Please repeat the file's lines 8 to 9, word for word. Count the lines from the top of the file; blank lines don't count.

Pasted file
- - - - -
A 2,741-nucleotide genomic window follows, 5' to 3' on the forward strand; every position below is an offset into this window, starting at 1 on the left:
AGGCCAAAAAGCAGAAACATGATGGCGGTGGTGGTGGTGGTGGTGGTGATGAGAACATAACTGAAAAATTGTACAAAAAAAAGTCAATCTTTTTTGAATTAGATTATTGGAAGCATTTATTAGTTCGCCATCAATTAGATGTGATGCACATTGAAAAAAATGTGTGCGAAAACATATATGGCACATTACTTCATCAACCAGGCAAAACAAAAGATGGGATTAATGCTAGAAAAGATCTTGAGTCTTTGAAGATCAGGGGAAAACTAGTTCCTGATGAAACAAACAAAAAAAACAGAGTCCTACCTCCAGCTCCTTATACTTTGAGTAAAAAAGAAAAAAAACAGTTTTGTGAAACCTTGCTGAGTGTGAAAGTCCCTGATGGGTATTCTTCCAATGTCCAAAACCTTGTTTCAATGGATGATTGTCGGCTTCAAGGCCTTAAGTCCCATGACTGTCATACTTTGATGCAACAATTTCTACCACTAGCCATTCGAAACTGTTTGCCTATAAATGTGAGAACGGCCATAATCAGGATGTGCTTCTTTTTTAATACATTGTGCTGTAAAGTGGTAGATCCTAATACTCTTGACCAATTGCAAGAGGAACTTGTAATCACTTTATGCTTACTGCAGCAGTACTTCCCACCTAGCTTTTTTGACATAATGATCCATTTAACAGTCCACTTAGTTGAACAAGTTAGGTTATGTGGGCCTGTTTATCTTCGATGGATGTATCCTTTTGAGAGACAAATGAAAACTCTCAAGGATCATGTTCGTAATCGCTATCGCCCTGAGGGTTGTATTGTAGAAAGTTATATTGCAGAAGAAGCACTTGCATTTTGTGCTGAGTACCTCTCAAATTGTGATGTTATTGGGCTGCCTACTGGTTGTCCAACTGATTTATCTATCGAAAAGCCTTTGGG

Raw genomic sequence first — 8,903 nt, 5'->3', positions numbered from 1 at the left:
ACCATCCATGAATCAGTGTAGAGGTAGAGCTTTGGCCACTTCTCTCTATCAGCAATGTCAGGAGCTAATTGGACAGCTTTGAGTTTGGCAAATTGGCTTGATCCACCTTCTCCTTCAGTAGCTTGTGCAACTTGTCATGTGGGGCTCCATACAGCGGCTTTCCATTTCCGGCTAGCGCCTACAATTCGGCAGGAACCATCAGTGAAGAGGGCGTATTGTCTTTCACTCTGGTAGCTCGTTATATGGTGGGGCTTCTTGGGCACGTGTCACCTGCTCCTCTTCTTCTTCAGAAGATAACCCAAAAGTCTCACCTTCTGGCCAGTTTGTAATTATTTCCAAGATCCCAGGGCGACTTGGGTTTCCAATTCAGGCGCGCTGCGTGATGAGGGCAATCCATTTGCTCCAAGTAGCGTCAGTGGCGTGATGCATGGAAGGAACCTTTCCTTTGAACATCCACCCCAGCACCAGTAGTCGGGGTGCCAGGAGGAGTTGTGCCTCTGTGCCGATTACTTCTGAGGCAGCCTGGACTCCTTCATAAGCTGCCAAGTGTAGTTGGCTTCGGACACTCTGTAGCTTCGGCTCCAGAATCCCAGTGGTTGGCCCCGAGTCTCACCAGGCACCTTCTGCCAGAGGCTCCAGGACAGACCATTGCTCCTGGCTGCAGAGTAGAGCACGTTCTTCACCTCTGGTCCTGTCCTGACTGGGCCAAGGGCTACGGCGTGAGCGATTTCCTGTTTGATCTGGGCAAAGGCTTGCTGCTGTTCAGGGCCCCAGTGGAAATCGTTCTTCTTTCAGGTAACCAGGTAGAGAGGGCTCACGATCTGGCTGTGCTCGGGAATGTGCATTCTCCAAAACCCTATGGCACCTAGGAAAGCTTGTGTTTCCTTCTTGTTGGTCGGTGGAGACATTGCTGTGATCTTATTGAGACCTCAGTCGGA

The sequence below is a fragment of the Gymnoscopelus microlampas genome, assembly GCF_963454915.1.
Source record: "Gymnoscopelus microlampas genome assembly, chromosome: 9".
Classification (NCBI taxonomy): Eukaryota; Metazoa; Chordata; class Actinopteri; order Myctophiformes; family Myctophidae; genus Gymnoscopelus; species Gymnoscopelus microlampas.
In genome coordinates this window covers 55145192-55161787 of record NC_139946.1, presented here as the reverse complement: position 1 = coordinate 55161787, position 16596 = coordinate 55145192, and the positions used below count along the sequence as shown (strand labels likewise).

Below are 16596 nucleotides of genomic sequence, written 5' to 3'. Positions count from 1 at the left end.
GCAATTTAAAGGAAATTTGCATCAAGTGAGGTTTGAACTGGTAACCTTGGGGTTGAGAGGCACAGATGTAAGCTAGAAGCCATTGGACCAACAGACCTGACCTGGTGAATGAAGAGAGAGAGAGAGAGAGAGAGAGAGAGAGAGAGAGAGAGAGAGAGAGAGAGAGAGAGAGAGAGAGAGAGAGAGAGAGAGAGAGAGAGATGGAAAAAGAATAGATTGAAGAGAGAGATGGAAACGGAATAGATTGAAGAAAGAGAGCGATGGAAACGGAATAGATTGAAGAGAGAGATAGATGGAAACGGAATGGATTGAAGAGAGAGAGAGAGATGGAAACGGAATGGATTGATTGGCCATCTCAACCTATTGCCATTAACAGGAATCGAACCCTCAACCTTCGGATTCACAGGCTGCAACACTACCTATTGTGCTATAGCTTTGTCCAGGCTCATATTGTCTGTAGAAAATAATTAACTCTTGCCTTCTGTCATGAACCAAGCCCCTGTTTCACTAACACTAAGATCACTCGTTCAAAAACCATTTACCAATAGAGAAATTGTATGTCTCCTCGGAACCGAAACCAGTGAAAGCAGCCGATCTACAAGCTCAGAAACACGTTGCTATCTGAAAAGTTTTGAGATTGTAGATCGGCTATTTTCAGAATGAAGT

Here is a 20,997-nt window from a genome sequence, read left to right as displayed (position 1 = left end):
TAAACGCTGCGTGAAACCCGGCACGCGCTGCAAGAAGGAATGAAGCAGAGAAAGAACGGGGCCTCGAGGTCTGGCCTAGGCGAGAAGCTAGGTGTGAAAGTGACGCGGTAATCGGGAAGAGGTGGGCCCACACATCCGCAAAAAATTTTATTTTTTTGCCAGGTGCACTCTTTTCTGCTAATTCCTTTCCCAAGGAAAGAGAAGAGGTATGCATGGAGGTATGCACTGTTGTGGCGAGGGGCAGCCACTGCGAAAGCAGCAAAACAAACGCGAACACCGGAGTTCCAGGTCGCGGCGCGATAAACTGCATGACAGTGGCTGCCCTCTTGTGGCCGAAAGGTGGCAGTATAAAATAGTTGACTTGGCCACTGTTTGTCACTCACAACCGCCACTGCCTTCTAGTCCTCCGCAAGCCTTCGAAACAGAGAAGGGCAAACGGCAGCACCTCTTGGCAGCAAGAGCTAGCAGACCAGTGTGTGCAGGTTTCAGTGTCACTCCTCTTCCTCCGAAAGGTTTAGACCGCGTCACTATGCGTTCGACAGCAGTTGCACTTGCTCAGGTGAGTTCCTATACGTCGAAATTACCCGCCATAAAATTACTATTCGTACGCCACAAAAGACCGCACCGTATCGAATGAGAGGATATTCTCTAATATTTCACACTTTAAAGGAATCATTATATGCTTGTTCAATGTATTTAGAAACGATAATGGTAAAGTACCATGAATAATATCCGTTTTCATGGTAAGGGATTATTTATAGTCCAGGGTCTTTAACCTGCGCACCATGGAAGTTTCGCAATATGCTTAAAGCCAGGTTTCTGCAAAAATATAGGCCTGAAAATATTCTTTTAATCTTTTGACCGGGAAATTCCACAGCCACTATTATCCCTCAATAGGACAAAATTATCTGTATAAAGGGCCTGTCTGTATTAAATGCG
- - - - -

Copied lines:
In genome coordinates this window covers 55145192-55161787 of record NC_139946.1, presented here as the reverse complement: position 1 = coordinate 55161787, position 16596 = coordinate 55145192, and the positions used below count along the sequence as shown (strand labels likewise).

Below are 16596 nucleotides of genomic sequence, written 5' to 3'. Positions count from 1 at the left end.